LPC Holds Public Hearing for Melrose Parkside Historic District

Kinko houses in the proposed Melrose Parkside Historic District. Image Credit: LPC.

The “Kinko” duplex houses are a unique product of Brooklyn featuring vertically stacked two-story apartments. On October 18, 2022, the Landmarks Preservation Commission held a public hearing for the proposed Melrose Parkside Historic District in the Prospect Lefferts Gardens neighborhood in Brooklyn. The proposed historic district would consist of 38 houses along both sides of Parkside Avenue between Flatbush Avenue and Bedford Avenue. It includes the properties from 357 to 413 Parkside Avenue on the north side of the street and 290 to 386 Parkside Avenue on the south side of the street.  The houses were developed by William A.A. Brown and Eli H. Bishop & Son and designed by architects Benjamin Driesler and Axel S. Hedman.

The district’s name comes from the area’s history following the suburban development adjacent to Prospect Park in the late 1800s. In 1883 Homer L. Bartlett, a local physician, purchased Melrose Hall, a manor house located between what is now Parkside Avenue and Winthrop Street, although his larger development was never built. He sold the land to William Brown, whose son William A.A. Brown opened the street following his father’s death. He petitioned the city to name the street Parkside Avenue due to its connection between Prospect Park and Ocean Parkway.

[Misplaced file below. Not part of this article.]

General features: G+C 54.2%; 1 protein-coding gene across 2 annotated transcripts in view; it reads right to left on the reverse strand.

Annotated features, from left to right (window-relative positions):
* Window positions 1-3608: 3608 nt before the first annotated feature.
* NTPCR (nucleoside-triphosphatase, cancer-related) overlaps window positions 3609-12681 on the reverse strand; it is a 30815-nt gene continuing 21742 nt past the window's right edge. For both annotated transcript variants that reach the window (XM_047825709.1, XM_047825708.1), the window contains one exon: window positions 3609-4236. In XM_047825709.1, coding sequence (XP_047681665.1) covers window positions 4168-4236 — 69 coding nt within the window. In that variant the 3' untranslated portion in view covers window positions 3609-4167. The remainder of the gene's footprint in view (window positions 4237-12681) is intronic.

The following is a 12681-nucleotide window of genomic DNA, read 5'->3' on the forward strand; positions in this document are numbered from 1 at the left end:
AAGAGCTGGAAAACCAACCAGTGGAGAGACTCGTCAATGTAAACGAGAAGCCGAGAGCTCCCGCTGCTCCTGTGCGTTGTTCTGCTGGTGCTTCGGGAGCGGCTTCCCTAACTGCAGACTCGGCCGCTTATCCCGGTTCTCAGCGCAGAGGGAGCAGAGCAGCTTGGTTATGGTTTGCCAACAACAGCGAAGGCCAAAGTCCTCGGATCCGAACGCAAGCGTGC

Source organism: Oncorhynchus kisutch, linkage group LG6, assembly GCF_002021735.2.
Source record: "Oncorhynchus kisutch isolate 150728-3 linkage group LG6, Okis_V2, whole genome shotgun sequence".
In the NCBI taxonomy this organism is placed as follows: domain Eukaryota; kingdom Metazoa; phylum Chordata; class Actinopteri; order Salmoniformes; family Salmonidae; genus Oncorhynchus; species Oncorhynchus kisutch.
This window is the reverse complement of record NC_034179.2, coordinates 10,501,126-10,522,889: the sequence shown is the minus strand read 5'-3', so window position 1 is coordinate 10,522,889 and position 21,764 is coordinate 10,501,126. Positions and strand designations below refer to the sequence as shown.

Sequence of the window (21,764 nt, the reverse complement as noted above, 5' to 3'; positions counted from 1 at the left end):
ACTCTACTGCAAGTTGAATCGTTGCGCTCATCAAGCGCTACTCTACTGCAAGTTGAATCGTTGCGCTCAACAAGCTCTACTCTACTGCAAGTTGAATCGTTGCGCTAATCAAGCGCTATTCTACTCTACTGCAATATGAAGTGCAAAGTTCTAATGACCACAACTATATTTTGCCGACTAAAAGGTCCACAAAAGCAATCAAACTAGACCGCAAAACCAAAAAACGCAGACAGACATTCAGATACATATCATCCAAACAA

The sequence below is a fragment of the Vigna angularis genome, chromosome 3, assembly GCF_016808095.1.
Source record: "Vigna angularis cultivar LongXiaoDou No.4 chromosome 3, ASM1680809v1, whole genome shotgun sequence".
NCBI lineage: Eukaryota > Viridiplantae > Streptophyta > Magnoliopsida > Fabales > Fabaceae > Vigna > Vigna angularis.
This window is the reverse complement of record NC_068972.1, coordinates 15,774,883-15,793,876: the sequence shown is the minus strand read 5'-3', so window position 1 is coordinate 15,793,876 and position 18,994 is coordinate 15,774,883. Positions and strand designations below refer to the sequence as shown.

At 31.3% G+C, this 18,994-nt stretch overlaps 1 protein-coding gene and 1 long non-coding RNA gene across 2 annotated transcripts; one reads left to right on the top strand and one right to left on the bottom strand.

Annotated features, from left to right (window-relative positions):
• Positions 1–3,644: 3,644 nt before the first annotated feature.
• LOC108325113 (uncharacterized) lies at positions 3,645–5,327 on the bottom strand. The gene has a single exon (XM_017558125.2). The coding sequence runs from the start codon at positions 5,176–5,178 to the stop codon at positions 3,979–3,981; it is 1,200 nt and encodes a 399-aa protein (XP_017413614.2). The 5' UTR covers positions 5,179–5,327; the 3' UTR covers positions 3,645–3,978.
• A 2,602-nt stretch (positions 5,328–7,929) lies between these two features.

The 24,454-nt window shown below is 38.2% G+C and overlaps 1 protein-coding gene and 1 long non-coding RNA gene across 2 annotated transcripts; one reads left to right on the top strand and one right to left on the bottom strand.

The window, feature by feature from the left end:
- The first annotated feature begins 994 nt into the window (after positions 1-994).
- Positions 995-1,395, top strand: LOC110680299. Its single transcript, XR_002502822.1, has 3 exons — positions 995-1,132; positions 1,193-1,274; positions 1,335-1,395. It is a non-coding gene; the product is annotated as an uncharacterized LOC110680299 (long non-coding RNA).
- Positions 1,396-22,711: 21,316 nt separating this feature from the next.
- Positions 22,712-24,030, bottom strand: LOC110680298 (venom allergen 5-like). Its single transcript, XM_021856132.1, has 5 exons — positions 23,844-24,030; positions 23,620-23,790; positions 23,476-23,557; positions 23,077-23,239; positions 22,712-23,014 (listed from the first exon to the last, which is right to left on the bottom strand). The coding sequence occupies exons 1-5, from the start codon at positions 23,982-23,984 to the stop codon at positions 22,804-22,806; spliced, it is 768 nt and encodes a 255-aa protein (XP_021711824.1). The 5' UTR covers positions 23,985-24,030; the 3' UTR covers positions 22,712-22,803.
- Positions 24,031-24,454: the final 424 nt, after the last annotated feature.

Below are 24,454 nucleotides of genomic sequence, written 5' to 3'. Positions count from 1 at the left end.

The proposed district contains 20 duplex houses that were designed by Driesler for Brown between 1909 to 1910 that were marketed as “Kinko houses.” Kinko houses are duplex houses that are stacked vertically instead of sitting side by side. Each unit is two stories with private entrances, with the second unit accessible via a private staircase to the third floor. The unique style of kinko houses were first developed in Brooklyn in 1905 by the Kings and Westchester Land Development Company. The buildings provided more privacy than a traditional duplex and were promoted by Brown as “the most perfect houses ever built for two families.” Brown’s kinko houses had different facade designs, some with bay windows, all with dormers in a variety of configurations. 

The remaining houses within the district were constructed between 1912 to 1915 and consist of two rows of single-family houses. Eight of the houses are “no basement” row houses that feature Jacobian style gables designed by Driesler. The remaining ten “American basement” (“walk out basement”) row houses were designed in the Neo-Classical style by Axel S. Hedman for Eli H. Bishop & Son. 

The properties within the historic district stand out from the rest of the neighborhood due to the distinctive row houses and well-maintained architectural features. Minor changes include the replacement of windows, doors and roofing materials, and alterations to the front yards.